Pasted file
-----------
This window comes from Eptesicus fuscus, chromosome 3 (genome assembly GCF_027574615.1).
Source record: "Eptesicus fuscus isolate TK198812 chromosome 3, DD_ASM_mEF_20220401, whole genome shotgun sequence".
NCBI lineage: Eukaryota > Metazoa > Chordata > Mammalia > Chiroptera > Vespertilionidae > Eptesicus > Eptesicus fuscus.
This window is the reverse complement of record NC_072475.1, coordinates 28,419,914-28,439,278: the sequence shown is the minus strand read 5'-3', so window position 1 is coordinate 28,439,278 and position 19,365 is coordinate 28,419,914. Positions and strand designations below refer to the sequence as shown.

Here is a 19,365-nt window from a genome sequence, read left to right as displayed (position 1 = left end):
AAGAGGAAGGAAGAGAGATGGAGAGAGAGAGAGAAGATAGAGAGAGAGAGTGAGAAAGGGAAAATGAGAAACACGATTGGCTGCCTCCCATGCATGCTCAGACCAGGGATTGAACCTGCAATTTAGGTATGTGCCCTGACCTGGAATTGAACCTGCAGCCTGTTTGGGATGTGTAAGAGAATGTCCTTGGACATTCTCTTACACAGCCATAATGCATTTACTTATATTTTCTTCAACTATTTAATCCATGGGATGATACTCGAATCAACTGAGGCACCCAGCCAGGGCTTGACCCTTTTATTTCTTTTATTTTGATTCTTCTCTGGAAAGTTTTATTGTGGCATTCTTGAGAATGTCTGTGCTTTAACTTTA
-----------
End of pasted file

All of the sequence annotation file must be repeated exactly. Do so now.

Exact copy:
This window comes from Eptesicus fuscus, chromosome 3 (genome assembly GCF_027574615.1).
Source record: "Eptesicus fuscus isolate TK198812 chromosome 3, DD_ASM_mEF_20220401, whole genome shotgun sequence".
NCBI lineage: Eukaryota > Metazoa > Chordata > Mammalia > Chiroptera > Vespertilionidae > Eptesicus > Eptesicus fuscus.
This window is the reverse complement of record NC_072475.1, coordinates 28,419,914-28,439,278: the sequence shown is the minus strand read 5'-3', so window position 1 is coordinate 28,439,278 and position 19,365 is coordinate 28,419,914. Positions and strand designations below refer to the sequence as shown.

Here is a 19,365-nt window from a genome sequence, read left to right as displayed (position 1 = left end):
AAGAGGAAGGAAGAGAGATGGAGAGAGAGAGAGAAGATAGAGAGAGAGAGTGAGAAAGGGAAAATGAGAAACACGATTGGCTGCCTCCCATGCATGCTCAGACCAGGGATTGAACCTGCAATTTAGGTATGTGCCCTGACCTGGAATTGAACCTGCAGCCTGTTTGGGATGTGTAAGAGAATGTCCTTGGACATTCTCTTACACAGCCATAATGCATTTACTTATATTTTCTTCAACTATTTAATCCATGGGATGATACTCGAATCAACTGAGGCACCCAGCCAGGGCTTGACCCTTTTATTTCTTTTATTTTGATTCTTCTCTGGAAAGTTTTATTGTGGCATTCTTGAGAATGTCTGTGCTTTAACTTTA